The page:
Many shepherds are very busy this time of year with lambing. My friend, Janet, has had three ewes lamb this week. To me, this seems ridiculous. Why anyone would want to be outside in this weather escapes me. I mean, lambs are cute and all, but it’s bloody cold out there!
I tried lambing early one year with Dolly. It was the end of February and the ground was hard. Frozen solid. No snow, but the frost I swear was an inch thick. Lambing out this time of year requires a heat lamp to keep things warm. Things being my ten fingers and ten toes. I tried to convince Dolly to sit on her lambs like a mamma duck or hen would, but she would have nothing of it, kicking me out into the cold and snuggling up with her babes under the heat. And that was the end of winter lambing for me.
This winter my girls have been languishing in a lovely red barn belonging to my new best friend Dawn. She’s even supplying the hay. What a friend, indeed! Bessie, MaryBelle and Annette are quite content with their sheep hotel. I stop in two or three times a month to check on everyone, scratching their backs as they thank me with mighty sheep burps in my face. Nothing says thank you like a sheep burp.
One such trip had me noticing that Bessie’s udder was beginning to fill up. A week later, it’d doubled in size. Her sides appear to be sticking out farther as well. And it’s only…February? Just barely? But there’s still snow on the ground! One thing was for certain, I could not have Bessie lambing out at Dawns house because I’d never be able to get there in the near blizzard like weather. And so it was that Bessie came home and is now living in a private suite with a lovely view of the mudnure paddock. What’s mudnure, you ask? Well, that’s when your horse makes manure and leaves it in the mud for you to clean up. Mudnure.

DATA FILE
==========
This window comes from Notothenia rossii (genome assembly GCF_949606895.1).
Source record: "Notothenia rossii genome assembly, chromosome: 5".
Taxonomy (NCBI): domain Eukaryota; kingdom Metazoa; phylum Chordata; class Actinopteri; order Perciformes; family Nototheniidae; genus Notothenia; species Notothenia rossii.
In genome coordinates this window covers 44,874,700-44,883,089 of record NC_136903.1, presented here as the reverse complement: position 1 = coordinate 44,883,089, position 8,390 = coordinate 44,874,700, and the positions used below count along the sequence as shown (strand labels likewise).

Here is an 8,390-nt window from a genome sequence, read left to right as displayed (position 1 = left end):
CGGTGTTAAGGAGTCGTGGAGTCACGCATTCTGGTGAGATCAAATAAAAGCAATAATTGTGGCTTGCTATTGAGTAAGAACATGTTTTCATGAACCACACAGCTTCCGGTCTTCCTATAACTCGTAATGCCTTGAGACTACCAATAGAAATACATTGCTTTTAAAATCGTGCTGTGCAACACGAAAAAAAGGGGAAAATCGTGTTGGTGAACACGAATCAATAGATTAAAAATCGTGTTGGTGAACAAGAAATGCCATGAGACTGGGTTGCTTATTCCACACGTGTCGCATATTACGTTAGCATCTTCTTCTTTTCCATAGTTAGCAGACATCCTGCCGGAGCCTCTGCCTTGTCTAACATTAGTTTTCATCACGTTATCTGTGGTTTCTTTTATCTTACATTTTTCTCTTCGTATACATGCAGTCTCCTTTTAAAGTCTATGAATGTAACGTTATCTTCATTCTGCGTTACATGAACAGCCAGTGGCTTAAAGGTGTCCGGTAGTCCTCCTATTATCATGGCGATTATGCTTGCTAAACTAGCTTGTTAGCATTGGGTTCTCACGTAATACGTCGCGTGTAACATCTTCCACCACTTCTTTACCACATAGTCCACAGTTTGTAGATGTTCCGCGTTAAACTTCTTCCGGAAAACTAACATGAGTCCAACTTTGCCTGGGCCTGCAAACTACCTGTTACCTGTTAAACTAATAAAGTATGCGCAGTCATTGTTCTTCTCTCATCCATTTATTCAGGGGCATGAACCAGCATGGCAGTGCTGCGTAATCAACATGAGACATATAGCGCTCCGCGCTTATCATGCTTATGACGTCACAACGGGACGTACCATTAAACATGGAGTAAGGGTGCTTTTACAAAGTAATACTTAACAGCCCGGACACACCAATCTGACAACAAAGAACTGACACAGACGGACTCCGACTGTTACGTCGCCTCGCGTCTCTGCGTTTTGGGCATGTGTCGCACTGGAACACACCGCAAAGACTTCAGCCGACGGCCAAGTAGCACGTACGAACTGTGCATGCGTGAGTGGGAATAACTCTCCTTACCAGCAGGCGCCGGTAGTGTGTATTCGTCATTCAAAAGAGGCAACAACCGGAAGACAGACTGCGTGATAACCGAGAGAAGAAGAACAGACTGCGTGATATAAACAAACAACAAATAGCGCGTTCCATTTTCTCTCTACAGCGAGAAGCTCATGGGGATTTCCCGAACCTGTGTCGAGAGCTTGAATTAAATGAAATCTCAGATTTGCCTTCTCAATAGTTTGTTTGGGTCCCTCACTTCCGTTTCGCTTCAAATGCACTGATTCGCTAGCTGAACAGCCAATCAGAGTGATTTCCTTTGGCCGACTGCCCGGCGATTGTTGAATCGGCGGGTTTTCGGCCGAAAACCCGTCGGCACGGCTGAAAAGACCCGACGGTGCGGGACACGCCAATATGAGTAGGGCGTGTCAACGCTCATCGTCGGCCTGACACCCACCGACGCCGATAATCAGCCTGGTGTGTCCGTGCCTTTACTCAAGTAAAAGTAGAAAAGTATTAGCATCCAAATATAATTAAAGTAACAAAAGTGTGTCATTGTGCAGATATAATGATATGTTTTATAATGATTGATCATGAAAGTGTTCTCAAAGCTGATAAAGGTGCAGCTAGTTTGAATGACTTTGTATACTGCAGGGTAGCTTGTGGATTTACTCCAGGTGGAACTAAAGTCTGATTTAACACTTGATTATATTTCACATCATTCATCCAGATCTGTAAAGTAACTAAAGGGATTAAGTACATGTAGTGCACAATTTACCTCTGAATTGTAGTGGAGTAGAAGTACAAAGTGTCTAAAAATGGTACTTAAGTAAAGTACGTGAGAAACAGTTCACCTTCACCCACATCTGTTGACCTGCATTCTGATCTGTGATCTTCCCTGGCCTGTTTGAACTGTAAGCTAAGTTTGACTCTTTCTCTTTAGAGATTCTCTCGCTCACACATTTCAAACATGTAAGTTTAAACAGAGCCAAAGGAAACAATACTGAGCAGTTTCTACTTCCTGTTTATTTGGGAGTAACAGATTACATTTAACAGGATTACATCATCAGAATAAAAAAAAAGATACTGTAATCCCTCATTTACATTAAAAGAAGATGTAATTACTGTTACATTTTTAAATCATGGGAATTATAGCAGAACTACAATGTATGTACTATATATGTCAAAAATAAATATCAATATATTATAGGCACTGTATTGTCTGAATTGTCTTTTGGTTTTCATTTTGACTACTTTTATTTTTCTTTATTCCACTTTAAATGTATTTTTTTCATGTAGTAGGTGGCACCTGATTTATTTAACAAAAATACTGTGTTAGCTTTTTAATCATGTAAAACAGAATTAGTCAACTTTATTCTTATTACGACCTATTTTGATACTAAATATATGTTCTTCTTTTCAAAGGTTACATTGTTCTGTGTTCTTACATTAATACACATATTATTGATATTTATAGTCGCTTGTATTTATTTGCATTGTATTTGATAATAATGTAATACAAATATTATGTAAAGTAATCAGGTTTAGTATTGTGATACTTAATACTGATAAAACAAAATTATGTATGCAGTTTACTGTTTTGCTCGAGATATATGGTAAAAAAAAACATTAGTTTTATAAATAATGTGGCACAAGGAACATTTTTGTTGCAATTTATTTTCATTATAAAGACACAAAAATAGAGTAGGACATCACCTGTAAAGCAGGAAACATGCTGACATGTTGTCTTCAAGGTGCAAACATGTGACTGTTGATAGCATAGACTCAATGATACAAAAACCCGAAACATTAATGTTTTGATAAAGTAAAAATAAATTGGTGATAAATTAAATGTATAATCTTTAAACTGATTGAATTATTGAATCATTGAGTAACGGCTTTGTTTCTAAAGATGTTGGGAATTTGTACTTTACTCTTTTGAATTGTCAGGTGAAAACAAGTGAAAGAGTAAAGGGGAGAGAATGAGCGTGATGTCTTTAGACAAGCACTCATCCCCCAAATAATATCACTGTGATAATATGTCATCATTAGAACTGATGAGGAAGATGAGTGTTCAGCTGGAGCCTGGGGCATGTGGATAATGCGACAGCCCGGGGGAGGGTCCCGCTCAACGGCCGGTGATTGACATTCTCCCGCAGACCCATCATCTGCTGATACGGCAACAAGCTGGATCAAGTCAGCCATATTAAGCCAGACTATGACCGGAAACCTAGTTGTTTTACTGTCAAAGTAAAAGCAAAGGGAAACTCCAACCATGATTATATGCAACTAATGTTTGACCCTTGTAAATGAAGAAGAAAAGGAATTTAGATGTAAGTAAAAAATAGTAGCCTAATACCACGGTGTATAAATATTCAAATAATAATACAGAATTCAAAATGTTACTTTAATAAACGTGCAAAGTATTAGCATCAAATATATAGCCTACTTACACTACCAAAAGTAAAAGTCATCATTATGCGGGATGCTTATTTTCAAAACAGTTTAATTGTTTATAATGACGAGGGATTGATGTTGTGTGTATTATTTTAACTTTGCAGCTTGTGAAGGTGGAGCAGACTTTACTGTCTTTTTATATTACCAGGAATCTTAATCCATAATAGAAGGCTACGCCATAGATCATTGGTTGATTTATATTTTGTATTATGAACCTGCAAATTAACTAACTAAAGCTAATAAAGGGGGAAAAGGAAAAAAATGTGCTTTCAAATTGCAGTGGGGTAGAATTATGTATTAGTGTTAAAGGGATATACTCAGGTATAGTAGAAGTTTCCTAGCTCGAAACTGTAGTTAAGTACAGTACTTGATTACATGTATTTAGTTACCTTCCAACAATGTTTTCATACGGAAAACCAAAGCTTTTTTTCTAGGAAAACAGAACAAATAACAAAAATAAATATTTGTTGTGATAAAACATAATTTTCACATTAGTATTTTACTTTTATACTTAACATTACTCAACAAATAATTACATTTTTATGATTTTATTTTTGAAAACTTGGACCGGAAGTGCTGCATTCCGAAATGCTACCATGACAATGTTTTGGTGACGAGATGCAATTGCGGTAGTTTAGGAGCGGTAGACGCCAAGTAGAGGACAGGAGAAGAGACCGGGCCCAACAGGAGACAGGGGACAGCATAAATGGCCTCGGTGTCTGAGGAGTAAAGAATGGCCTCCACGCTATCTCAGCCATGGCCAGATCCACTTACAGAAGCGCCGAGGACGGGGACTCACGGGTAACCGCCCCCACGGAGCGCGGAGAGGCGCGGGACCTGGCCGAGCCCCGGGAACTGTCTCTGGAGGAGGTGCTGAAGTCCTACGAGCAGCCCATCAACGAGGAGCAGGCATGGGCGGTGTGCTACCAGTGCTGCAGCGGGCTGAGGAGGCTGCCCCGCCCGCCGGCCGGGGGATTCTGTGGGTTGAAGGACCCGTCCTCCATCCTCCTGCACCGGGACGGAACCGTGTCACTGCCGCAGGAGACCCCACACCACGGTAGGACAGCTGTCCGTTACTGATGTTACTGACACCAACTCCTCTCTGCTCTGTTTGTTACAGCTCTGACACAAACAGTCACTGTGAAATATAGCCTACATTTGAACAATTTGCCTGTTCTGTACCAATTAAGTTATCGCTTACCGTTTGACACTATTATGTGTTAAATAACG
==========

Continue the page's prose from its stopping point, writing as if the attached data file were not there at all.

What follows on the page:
Bessie is not the only one who’s come home. Pokey, my ovine gigolo, has come home after nearly three months of romancing ewes out in the country. Wouldn’t you know that boy had nothing else on his mind when he found Bessie in the barn? And her all heavy, carrying his child…tsk, tsk, Pokey! Since he wasn’t catching on to Bessie’s, “Not tonight dear, I have a headache” line, I promptly got him moved. It wasn’t easy, though. You may recall my slight fender bender altercation with Pokey last summer when he rear ended me for stepping between him and his friend Carrot. Imagine moving him away from his woman! That boys eyes rolled back in his head as steam came snorting out his nostrils. He reared up, tucked his nose down and and sprang forward with gusto, just like those rams on National Geographic!
Not. He actually just walked out into the paddock with Firecracker, a bit reluctant and still calling to Bessie, but without any trouble.
So now we’re waiting for Bessie to lamb. And between now and then we get to try and guess when she’ll lamb, how many she’ll have, and if she’ll have boys or girls or both…not to mention, will they look more like their mother or father? And we need to wait for the weather to get better. And warmer. And drier. And less full of snow. Because I know Bessie is going to fight me for that heat lamp.